Surgery and general anaesthesia are invasive and inherently risky. A rarely discussed reality of perioperative care is that sometimes patients die during anaesthesia and surgery, and many perioperative practitioners are not suitably prepared to handle such an event and its aftermath. Despite the rarity of intraoperative deaths, the experiences of those involved show that there is the potential for a long-lasting impact on individuals and teams. This chapter summarises the incidence of intraoperative death, reviews the potential impact on perioperative practitioners, and explores the different approaches to navigate their aftermath.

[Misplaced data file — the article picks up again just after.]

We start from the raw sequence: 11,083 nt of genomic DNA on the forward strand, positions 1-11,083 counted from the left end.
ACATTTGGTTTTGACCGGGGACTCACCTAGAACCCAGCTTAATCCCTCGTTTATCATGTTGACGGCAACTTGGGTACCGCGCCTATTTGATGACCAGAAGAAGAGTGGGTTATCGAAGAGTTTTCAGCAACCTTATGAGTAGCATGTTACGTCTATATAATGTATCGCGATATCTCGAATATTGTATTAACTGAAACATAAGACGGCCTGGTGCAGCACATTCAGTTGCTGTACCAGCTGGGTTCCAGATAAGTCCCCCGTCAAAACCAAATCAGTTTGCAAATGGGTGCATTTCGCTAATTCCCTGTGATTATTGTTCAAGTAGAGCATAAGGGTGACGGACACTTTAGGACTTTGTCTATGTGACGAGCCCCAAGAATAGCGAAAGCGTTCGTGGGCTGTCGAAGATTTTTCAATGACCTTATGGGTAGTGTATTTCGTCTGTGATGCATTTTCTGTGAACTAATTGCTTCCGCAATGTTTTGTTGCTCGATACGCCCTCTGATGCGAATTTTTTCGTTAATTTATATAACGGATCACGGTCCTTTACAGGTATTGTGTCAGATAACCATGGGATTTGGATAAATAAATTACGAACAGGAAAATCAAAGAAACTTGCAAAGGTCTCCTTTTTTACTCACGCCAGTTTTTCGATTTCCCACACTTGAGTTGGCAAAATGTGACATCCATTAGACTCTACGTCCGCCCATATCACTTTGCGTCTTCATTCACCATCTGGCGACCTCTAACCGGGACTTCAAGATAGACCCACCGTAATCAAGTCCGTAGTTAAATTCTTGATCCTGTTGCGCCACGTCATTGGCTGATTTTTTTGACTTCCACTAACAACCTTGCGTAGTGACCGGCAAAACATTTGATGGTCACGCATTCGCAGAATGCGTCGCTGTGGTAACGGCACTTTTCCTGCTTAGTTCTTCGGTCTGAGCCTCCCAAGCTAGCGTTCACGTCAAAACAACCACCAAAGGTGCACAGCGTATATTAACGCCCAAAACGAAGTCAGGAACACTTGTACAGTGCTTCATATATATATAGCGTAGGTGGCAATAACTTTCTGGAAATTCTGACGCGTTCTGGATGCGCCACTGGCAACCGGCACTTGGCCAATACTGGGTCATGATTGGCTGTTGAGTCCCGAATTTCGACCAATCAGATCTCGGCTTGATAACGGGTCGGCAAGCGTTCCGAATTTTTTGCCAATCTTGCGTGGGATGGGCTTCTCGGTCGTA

Politicians engage in, and the media amplifies, social constructions of welfare recipients as undeserving. Such messaging seeks to influence mass public opinion, but what are the effects on the target population receiving welfare benefits? We test if deservingness messaging affects welfare recipients' mental health. To do so, we exploit a quasi-experiment entailing a dramatic shift in deservingness messaging after a welfare recipient in Denmark became the subject of a national debate, utilizing detailed administrative data on the ensuing consumption of antidepressants by other welfare recipients. We find evidence that welfare recipients experienced worse mental health outcomes after being exposed to deservingness messaging, reflected in a 1.2-percentage-point increase in the use of antidepressants in the weeks following the airing of a critical interview. Deservingness messaging particularly affected more vulnerable groups who had a history of mental health problems.